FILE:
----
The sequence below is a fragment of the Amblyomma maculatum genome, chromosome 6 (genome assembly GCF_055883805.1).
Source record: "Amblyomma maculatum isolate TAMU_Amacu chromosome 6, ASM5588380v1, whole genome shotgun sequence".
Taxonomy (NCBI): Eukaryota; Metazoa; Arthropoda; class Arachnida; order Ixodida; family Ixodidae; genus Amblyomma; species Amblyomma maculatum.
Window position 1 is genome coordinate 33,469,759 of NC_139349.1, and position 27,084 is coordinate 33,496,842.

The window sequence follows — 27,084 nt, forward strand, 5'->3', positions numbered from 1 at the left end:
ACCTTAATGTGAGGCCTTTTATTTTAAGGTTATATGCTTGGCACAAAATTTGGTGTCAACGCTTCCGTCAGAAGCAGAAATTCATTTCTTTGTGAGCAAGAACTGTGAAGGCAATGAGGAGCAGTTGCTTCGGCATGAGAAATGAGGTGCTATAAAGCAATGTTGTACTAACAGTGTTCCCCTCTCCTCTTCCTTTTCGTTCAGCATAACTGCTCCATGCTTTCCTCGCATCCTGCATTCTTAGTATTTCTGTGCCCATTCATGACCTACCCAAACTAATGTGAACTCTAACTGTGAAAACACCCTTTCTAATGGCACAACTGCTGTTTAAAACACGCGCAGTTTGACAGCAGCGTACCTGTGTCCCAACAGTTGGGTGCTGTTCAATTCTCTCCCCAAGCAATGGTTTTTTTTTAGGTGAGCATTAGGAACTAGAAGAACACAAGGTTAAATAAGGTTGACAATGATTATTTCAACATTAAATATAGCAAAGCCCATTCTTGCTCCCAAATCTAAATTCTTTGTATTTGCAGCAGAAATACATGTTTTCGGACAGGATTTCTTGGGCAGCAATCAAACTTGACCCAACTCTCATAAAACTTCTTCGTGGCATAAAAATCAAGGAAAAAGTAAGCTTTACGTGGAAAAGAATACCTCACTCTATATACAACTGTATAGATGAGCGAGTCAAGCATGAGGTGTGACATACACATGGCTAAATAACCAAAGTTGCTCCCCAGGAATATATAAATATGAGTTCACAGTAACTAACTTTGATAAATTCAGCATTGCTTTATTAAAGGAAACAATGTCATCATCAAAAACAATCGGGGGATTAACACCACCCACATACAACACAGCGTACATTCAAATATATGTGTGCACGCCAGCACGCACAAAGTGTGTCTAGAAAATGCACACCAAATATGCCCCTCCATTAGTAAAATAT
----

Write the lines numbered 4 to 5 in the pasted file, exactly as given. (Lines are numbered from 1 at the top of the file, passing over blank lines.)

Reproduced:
Window position 1 is genome coordinate 33,469,759 of NC_139349.1, and position 27,084 is coordinate 33,496,842.

The window sequence follows — 27,084 nt, forward strand, 5'->3', positions numbered from 1 at the left end: